Context. Stress experienced by mothers during pregnancy has the potential to modulate the offspring’s behavioural and physiological development. The effects of maternal stress on offspring phenotype might not necessarily be pathological but can adaptively adjust the offspring to challenging environments. For example, pregnant females experiencing social stress during high population density may produce offspring with behavioural types being well adjusted to cope with such high density situations. The resulting differences in offspring behavioural phenotype can have functional consequences at the individual level - but also at the level of the sibling group, for example when littermates interact in a collective task necessary for their survival.
Study species. In the mound building mouse (Mus spicilegus), juveniles from the same litter collectively build a large mound of soil and plant material in autumn. These mounds are essential for winter survival, as the juveniles stay in tunnels and burrows underneath, well protected from humidity and low temperatures. Presumably under high density situations, different sibling groups can join together to build the mound collectively (mixed-litter groups). First studies of our research team show that individual variation in the transport of mound building items are associated with an individual‘s personality type.
Research questions. In the proposed project, (i) the effects of maternal social stress on offspring personality and its consequences on the individual transport performance will be studied. (ii) At the group level, it will be studied how the distribution of personality types within a group of siblings affects the transport performance during mound building. (iii) Do prenatally stressed mixed-litter groups differ in transport performance from mixed-litter groups stemming from non-stressed mothers? It might be predicted that offspring from stressed mothers are particularly efficient to perform in mixed-litter groups. (iv) Do single-litter or mixed-litter groups from stressed mothers perform better under challenging environmental conditions (i.e. under an increased predation risk) than single-litter or mixed-litter groups from non-stressed mothers?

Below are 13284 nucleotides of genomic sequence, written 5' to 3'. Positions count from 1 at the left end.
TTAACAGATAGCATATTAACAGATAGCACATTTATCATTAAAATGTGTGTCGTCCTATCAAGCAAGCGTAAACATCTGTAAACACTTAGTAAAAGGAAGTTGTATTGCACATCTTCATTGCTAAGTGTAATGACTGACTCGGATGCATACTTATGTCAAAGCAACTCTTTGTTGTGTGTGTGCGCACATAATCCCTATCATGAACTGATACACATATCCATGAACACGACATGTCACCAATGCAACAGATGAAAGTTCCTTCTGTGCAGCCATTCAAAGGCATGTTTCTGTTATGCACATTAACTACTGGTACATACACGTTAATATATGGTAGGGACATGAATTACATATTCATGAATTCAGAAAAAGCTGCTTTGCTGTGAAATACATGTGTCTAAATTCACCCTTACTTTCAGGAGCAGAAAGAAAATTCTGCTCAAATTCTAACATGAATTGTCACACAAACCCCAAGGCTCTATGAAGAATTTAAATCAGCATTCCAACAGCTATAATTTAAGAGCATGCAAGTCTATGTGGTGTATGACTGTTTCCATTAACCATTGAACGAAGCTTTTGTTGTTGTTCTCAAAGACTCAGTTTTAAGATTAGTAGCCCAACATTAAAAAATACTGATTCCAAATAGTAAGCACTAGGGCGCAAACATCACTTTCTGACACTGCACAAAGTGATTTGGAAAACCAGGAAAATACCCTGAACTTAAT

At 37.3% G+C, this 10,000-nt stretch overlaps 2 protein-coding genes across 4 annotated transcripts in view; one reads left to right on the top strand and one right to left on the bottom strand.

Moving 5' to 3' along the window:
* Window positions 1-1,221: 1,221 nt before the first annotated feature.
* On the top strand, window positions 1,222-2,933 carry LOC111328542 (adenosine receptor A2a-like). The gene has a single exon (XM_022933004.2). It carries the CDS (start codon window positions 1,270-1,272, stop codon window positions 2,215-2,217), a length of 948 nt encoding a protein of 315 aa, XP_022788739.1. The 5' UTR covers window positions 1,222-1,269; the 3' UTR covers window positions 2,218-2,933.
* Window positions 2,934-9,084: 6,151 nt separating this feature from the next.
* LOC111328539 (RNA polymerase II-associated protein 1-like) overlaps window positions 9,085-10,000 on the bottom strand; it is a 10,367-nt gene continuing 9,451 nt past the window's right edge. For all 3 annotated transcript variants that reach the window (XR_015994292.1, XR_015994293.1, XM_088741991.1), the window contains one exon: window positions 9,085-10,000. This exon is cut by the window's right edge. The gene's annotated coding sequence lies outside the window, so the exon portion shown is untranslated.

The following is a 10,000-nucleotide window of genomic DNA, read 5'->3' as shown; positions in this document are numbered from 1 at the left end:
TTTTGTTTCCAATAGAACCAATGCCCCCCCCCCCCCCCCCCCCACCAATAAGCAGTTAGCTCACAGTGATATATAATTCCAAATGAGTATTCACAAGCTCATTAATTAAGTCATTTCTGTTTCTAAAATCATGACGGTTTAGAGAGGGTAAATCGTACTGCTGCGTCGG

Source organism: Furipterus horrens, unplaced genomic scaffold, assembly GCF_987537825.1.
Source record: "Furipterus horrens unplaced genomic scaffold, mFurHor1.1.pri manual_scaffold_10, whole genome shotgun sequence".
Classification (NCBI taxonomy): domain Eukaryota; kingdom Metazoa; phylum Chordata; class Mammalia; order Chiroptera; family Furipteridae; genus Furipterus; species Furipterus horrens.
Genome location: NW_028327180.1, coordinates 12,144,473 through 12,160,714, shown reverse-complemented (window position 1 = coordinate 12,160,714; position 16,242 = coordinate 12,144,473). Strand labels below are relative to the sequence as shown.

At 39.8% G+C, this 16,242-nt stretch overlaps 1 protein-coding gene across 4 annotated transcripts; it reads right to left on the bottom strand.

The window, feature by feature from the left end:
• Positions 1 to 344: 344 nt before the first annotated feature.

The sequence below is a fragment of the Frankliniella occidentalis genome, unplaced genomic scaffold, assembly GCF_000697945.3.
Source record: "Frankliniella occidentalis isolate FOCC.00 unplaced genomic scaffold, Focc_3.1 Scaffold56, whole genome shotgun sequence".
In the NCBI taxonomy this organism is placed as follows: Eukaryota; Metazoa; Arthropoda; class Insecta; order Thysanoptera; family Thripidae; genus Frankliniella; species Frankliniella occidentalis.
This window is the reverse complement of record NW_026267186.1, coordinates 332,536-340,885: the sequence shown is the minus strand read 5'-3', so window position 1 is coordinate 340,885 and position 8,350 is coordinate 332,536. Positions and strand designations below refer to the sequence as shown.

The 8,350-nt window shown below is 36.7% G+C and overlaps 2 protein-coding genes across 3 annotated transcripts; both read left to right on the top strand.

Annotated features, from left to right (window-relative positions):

Methods. Pregnant females will be stressed by repeated social confrontations. Offspring personality types will be determined by repeated standardized behavioural tests. Individual differences in physiological stress responses will be quantified by infrared thermography and via faecal and serum corticosteroid levels. Individual and group level transport performance of mound building items will be quantified in experiments under laboratory conditions using RFID-based data loggers. An increased predation risk will be simulated by the presentation of predator odour. Data analysis will be performed by multifactorial statistical modelling.
Candidate. The successful candidate (with a Master in ethology, behavioural sciences or in a related field) should have experience in animal experimentation, preferably with mammals, and should have a good level of English.
Knowledge in applied statistics (with R, SPSS etc.) will be advantageous.
Supervision. Prof. Heiko G. Rödel, Laboratoire d’Ethologie Expérimentale et Comparée (LEEC), Université Paris 13,
France. Email: firstname.lastname@example.org | Phone: +33(0)14940 3218 | website: http://leec.univ-paris13.fr
Procedure. Applicants will be pre-selected based on their qualifications. Please send a short CV (incl. marks of licence/bachelor and master, and names + contact data of 2 referees) and a letter of interest by email to H.G. Rödel before/until the 07 May 2018. Do not hesitate to request further information by email or by phone.
The chosen candidate will then apply with this project to the Ecole Doctorale Galilée (Université Paris 13) for funding of a 3-year contract. Candidates should be willing come in person for the interview by the Ecole Doctorale (in late June). The thesis will start in September 2018.